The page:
The Shallows – Review

Worth seeing: for teenaged boys who want to see a bikini-clad brain-box fighting off a shark
Director:Jaume Collet-Serra
Featuring:Blake Lively, Angelo Jose, Brett Cullen, Óscar Jaenada, Sedona Legge
Length:86 minutes
Released:12th August 2016


Former medical student Nancy (Blake Lively) is surfing at a secluded beach in Mexico when she encounters a fierce great white shark.

She finds refuge on a giant rock, two hundred yards from the shore, but with the tide rising and the deadly predator circling, it’s a race for survival.


If you are expecting a female version of Jaws then you may be in for a major disappointment because this is a B movie styled thriller aimed squarely at hormonal fifteen year old boys.

So Blake Lively, looking extraordinarily svelte and lithe just eight months after giving birth to her first child, spends ninety-nine percent of the film in a skimpy bikini and half a wet suit with the camera lingering on her pert derrière and her crotch as her character fights for survival after being attacked by a CGI shark.

Lively carries the movie compellingly with a superlative performance. Fortuitously her character’s medical training comes in handy when the attack leaves her with a massive bleeding wound on her leg. (Cue close ups of her horrific gash along with her nether regions) Her attempt to stop the bleeding by sewing up her leg with the aid of her earrings is one of the most gross out and wincing moments in the film.

She is also able to fix the broken wing of a seagull, she names Steven (Seagal get it?), who keeps her company on the rock which is too ridiculous for words.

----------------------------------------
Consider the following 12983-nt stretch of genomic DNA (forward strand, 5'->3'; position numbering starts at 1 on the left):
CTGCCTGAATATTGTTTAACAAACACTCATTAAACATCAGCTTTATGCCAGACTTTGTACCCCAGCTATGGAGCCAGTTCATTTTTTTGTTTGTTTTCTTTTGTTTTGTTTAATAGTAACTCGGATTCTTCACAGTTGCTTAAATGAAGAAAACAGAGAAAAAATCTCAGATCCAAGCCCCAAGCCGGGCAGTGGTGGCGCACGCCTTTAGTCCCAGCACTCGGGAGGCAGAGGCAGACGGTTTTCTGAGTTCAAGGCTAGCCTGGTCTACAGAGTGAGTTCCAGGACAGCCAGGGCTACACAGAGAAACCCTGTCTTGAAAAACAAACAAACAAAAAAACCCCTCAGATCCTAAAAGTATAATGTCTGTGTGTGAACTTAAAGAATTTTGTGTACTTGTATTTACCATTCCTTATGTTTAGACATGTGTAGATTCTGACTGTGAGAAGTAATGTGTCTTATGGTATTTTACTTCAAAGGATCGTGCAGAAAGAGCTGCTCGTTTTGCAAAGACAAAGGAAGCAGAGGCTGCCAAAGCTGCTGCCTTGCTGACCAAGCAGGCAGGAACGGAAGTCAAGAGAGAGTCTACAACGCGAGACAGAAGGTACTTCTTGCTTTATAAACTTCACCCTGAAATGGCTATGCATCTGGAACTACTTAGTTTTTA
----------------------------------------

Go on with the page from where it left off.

Spanish director Jaume Collet-Serra (Non-Stop, Unknown and Orphan) is adept at keeping the action taut and tense. However at no point did I think Lively wouldn’t make it, in contrast to her husband Ryan Reynolds in the extraordinarily heart stopping and claustrophobic Buried, in which he spends the whole film in a coffin.

Shot in the exquisitely stunning paradise of Lord Howe Island in the Tasman Sea between New Zealand and Australia, which doubled up for an idyllic Mexican beach, the cinematography by Flavio Martinez Labiano (Non-Stop and Unknown) is breathtaking.

Frankly, Lively deserved better than this sexist exploitative horror which will have spotty teenagers perving over her, plus it is also borderline racist as it is only Mexican locals who end up as shark bait while even the white seagull lives to fight another day.

Personally I would give this a miss and just watch Jaws instead.